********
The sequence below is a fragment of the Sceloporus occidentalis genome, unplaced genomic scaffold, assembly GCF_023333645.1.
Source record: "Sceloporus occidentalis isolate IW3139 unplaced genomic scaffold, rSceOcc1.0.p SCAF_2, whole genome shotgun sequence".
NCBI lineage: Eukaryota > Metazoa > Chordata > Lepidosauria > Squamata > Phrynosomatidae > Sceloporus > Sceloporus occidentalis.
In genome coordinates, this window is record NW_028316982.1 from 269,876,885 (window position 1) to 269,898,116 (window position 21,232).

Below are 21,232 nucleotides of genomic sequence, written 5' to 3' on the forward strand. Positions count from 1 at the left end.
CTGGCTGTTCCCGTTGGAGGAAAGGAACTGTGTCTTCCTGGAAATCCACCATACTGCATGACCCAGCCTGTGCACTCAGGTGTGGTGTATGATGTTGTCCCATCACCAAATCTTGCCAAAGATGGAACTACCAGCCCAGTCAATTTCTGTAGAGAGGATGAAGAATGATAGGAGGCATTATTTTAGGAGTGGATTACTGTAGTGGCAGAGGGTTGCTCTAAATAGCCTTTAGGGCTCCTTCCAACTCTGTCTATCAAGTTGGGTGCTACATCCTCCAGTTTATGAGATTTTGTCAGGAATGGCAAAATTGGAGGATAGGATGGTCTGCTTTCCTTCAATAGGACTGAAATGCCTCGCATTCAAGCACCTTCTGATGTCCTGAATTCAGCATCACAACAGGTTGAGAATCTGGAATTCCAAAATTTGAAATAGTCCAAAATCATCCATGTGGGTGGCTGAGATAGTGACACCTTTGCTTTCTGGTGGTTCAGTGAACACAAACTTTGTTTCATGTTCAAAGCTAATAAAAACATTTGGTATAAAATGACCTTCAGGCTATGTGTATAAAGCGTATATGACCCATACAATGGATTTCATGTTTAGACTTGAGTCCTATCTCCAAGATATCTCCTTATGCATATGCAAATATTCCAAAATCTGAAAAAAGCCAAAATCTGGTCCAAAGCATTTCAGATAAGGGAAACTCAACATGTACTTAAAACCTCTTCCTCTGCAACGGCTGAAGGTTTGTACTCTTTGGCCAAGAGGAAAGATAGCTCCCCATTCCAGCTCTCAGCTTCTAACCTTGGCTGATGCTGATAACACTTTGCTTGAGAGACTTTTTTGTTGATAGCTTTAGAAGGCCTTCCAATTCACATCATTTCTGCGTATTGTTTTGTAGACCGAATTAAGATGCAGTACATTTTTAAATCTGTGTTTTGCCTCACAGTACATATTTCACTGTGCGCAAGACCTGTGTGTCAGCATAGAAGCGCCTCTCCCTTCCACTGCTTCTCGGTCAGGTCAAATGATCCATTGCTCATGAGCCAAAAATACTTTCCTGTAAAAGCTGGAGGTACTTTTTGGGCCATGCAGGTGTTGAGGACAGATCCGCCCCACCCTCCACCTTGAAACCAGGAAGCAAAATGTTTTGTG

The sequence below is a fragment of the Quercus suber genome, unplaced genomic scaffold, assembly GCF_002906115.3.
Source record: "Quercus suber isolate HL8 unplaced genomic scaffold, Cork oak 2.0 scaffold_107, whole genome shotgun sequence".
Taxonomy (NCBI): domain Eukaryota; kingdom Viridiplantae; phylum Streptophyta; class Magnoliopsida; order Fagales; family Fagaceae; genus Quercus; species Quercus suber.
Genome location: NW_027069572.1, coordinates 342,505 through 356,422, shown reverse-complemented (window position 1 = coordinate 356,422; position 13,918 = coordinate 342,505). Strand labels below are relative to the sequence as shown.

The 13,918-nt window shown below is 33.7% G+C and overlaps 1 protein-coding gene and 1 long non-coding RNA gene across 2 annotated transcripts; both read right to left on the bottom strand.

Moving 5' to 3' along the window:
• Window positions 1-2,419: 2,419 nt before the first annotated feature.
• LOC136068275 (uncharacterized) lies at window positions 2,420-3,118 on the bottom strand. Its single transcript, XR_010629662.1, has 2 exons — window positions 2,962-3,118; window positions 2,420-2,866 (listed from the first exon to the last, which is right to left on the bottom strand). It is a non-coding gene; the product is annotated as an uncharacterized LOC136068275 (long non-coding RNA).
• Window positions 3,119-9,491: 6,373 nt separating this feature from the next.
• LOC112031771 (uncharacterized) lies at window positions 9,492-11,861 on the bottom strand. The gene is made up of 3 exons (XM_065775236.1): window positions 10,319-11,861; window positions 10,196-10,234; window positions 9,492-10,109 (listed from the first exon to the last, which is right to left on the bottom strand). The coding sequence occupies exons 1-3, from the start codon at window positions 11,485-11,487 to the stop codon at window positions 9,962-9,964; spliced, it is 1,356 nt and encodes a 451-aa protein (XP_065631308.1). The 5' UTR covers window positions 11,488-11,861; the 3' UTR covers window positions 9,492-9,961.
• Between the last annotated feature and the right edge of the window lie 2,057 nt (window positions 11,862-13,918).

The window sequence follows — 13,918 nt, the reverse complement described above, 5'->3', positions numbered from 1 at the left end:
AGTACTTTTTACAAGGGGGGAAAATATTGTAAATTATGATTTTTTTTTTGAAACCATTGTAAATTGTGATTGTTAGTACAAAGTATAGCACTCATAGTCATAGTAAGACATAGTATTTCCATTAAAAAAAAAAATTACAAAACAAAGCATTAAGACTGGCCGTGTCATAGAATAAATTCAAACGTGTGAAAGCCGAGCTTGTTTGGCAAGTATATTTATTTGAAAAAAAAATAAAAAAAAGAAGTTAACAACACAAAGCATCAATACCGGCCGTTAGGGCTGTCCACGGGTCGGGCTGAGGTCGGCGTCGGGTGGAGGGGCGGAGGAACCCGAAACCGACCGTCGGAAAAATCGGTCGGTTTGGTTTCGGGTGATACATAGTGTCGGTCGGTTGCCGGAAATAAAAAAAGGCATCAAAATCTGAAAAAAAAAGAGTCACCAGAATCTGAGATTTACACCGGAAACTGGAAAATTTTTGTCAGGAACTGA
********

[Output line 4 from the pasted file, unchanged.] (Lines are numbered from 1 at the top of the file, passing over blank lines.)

In genome coordinates, this window is record NW_028316982.1 from 269,876,885 (window position 1) to 269,898,116 (window position 21,232).